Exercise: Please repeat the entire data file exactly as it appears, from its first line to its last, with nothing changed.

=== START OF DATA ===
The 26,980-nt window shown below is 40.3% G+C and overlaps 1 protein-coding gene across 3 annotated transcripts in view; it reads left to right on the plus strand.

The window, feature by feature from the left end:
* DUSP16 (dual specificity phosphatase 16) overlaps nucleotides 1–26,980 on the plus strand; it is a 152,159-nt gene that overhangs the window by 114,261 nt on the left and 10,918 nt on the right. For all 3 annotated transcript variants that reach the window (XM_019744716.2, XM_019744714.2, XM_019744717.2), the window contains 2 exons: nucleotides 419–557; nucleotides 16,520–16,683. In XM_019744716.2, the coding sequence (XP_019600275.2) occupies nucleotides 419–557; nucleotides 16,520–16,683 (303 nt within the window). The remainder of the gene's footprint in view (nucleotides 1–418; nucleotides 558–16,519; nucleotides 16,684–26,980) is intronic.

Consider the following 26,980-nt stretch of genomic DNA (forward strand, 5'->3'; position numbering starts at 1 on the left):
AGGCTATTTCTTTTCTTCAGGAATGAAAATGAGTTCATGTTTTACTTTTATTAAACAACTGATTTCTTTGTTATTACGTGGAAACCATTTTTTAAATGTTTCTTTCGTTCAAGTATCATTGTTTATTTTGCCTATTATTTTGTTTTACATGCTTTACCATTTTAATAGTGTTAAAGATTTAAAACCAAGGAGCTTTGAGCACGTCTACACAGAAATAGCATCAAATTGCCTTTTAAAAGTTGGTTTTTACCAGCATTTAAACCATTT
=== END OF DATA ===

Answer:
The 26,980-nt window shown below is 40.3% G+C and overlaps 1 protein-coding gene across 3 annotated transcripts in view; it reads left to right on the plus strand.

The window, feature by feature from the left end:
* DUSP16 (dual specificity phosphatase 16) overlaps nucleotides 1–26,980 on the plus strand; it is a 152,159-nt gene that overhangs the window by 114,261 nt on the left and 10,918 nt on the right. For all 3 annotated transcript variants that reach the window (XM_019744716.2, XM_019744714.2, XM_019744717.2), the window contains 2 exons: nucleotides 419–557; nucleotides 16,520–16,683. In XM_019744716.2, the coding sequence (XP_019600275.2) occupies nucleotides 419–557; nucleotides 16,520–16,683 (303 nt within the window). The remainder of the gene's footprint in view (nucleotides 1–418; nucleotides 558–16,519; nucleotides 16,684–26,980) is intronic.

Consider the following 26,980-nt stretch of genomic DNA (forward strand, 5'->3'; position numbering starts at 1 on the left):
AGGCTATTTCTTTTCTTCAGGAATGAAAATGAGTTCATGTTTTACTTTTATTAAACAACTGATTTCTTTGTTATTACGTGGAAACCATTTTTTAAATGTTTCTTTCGTTCAAGTATCATTGTTTATTTTGCCTATTATTTTGTTTTACATGCTTTACCATTTTAATAGTGTTAAAGATTTAAAACCAAGGAGCTTTGAGCACGTCTACACAGAAATAGCATCAAATTGCCTTTTAAAAGTTGGTTTTTACCAGCATTTAAACCATTT